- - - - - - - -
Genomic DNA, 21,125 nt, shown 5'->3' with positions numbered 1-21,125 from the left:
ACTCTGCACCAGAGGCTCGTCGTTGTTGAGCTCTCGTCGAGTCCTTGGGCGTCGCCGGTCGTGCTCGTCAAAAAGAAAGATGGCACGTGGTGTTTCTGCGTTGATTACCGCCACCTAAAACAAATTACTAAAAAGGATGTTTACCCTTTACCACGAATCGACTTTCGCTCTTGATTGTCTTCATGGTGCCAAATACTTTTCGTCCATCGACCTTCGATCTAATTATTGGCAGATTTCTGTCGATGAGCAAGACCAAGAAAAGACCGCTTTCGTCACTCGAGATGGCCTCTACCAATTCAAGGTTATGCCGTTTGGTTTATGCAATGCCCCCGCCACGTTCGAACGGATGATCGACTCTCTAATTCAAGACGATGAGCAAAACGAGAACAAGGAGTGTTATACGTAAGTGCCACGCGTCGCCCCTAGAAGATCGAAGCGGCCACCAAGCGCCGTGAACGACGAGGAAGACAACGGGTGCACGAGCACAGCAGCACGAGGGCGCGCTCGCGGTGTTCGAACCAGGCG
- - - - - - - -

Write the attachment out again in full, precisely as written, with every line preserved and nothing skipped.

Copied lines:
Genomic DNA, 21,125 nt, shown 5'->3' with positions numbered 1-21,125 from the left:
ACTCTGCACCAGAGGCTCGTCGTTGTTGAGCTCTCGTCGAGTCCTTGGGCGTCGCCGGTCGTGCTCGTCAAAAAGAAAGATGGCACGTGGTGTTTCTGCGTTGATTACCGCCACCTAAAACAAATTACTAAAAAGGATGTTTACCCTTTACCACGAATCGACTTTCGCTCTTGATTGTCTTCATGGTGCCAAATACTTTTCGTCCATCGACCTTCGATCTAATTATTGGCAGATTTCTGTCGATGAGCAAGACCAAGAAAAGACCGCTTTCGTCACTCGAGATGGCCTCTACCAATTCAAGGTTATGCCGTTTGGTTTATGCAATGCCCCCGCCACGTTCGAACGGATGATCGACTCTCTAATTCAAGACGATGAGCAAAACGAGAACAAGGAGTGTTATACGTAAGTGCCACGCGTCGCCCCTAGAAGATCGAAGCGGCCACCAAGCGCCGTGAACGACGAGGAAGACAACGGGTGCACGAGCACAGCAGCACGAGGGCGCGCTCGCGGTGTTCGAACCAGGCG